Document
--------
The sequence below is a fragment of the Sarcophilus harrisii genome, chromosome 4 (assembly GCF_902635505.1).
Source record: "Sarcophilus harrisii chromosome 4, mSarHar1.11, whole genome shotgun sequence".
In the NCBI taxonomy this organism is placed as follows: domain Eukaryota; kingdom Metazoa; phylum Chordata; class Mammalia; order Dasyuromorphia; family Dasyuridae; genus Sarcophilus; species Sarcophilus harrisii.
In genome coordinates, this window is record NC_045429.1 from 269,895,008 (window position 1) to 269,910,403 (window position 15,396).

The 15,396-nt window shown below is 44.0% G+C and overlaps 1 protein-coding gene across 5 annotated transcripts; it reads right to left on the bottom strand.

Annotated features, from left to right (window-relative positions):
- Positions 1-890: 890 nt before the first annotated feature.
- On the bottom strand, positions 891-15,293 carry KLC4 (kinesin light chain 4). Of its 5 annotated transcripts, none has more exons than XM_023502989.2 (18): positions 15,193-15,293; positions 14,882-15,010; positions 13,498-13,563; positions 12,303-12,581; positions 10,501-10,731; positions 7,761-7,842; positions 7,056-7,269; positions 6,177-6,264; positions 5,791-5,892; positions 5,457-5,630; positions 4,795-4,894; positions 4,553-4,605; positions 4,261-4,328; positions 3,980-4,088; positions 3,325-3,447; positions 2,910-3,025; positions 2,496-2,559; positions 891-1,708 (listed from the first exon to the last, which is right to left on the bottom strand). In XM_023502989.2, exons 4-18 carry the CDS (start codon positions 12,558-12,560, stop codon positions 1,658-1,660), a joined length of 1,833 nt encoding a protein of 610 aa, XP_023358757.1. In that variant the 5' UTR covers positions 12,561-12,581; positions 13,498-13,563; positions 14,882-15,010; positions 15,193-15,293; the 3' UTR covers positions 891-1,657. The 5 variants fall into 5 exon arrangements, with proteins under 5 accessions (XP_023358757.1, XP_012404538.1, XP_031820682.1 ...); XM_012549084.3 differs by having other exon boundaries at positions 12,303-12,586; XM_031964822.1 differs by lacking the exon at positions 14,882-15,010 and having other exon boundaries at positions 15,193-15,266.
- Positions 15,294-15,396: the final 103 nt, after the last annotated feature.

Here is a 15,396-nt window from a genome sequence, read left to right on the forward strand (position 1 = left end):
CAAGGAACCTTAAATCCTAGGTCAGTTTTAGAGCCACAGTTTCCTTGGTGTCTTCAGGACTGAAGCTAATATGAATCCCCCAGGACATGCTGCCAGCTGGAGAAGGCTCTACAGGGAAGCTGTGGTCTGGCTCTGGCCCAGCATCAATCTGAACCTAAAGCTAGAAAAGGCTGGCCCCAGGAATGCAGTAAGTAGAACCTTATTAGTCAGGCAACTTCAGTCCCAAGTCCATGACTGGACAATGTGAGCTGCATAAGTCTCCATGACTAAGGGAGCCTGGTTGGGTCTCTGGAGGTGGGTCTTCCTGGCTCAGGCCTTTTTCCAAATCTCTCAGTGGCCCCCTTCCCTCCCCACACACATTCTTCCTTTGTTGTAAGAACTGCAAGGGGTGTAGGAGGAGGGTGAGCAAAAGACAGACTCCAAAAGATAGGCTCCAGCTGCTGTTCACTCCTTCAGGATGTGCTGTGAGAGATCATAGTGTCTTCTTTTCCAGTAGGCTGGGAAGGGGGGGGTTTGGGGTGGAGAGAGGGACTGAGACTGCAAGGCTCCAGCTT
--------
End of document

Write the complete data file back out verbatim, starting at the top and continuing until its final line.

The sequence below is a fragment of the Sarcophilus harrisii genome, chromosome 4 (assembly GCF_902635505.1).
Source record: "Sarcophilus harrisii chromosome 4, mSarHar1.11, whole genome shotgun sequence".
In the NCBI taxonomy this organism is placed as follows: domain Eukaryota; kingdom Metazoa; phylum Chordata; class Mammalia; order Dasyuromorphia; family Dasyuridae; genus Sarcophilus; species Sarcophilus harrisii.
In genome coordinates, this window is record NC_045429.1 from 269,895,008 (window position 1) to 269,910,403 (window position 15,396).

The 15,396-nt window shown below is 44.0% G+C and overlaps 1 protein-coding gene across 5 annotated transcripts; it reads right to left on the bottom strand.

Annotated features, from left to right (window-relative positions):
- Positions 1-890: 890 nt before the first annotated feature.
- On the bottom strand, positions 891-15,293 carry KLC4 (kinesin light chain 4). Of its 5 annotated transcripts, none has more exons than XM_023502989.2 (18): positions 15,193-15,293; positions 14,882-15,010; positions 13,498-13,563; positions 12,303-12,581; positions 10,501-10,731; positions 7,761-7,842; positions 7,056-7,269; positions 6,177-6,264; positions 5,791-5,892; positions 5,457-5,630; positions 4,795-4,894; positions 4,553-4,605; positions 4,261-4,328; positions 3,980-4,088; positions 3,325-3,447; positions 2,910-3,025; positions 2,496-2,559; positions 891-1,708 (listed from the first exon to the last, which is right to left on the bottom strand). In XM_023502989.2, exons 4-18 carry the CDS (start codon positions 12,558-12,560, stop codon positions 1,658-1,660), a joined length of 1,833 nt encoding a protein of 610 aa, XP_023358757.1. In that variant the 5' UTR covers positions 12,561-12,581; positions 13,498-13,563; positions 14,882-15,010; positions 15,193-15,293; the 3' UTR covers positions 891-1,657. The 5 variants fall into 5 exon arrangements, with proteins under 5 accessions (XP_023358757.1, XP_012404538.1, XP_031820682.1 ...); XM_012549084.3 differs by having other exon boundaries at positions 12,303-12,586; XM_031964822.1 differs by lacking the exon at positions 14,882-15,010 and having other exon boundaries at positions 15,193-15,266.
- Positions 15,294-15,396: the final 103 nt, after the last annotated feature.

Here is a 15,396-nt window from a genome sequence, read left to right on the forward strand (position 1 = left end):
CAAGGAACCTTAAATCCTAGGTCAGTTTTAGAGCCACAGTTTCCTTGGTGTCTTCAGGACTGAAGCTAATATGAATCCCCCAGGACATGCTGCCAGCTGGAGAAGGCTCTACAGGGAAGCTGTGGTCTGGCTCTGGCCCAGCATCAATCTGAACCTAAAGCTAGAAAAGGCTGGCCCCAGGAATGCAGTAAGTAGAACCTTATTAGTCAGGCAACTTCAGTCCCAAGTCCATGACTGGACAATGTGAGCTGCATAAGTCTCCATGACTAAGGGAGCCTGGTTGGGTCTCTGGAGGTGGGTCTTCCTGGCTCAGGCCTTTTTCCAAATCTCTCAGTGGCCCCCTTCCCTCCCCACACACATTCTTCCTTTGTTGTAAGAACTGCAAGGGGTGTAGGAGGAGGGTGAGCAAAAGACAGACTCCAAAAGATAGGCTCCAGCTGCTGTTCACTCCTTCAGGATGTGCTGTGAGAGATCATAGTGTCTTCTTTTCCAGTAGGCTGGGAAGGGGGGGGTTTGGGGTGGAGAGAGGGACTGAGACTGCAAGGCTCCAGCTT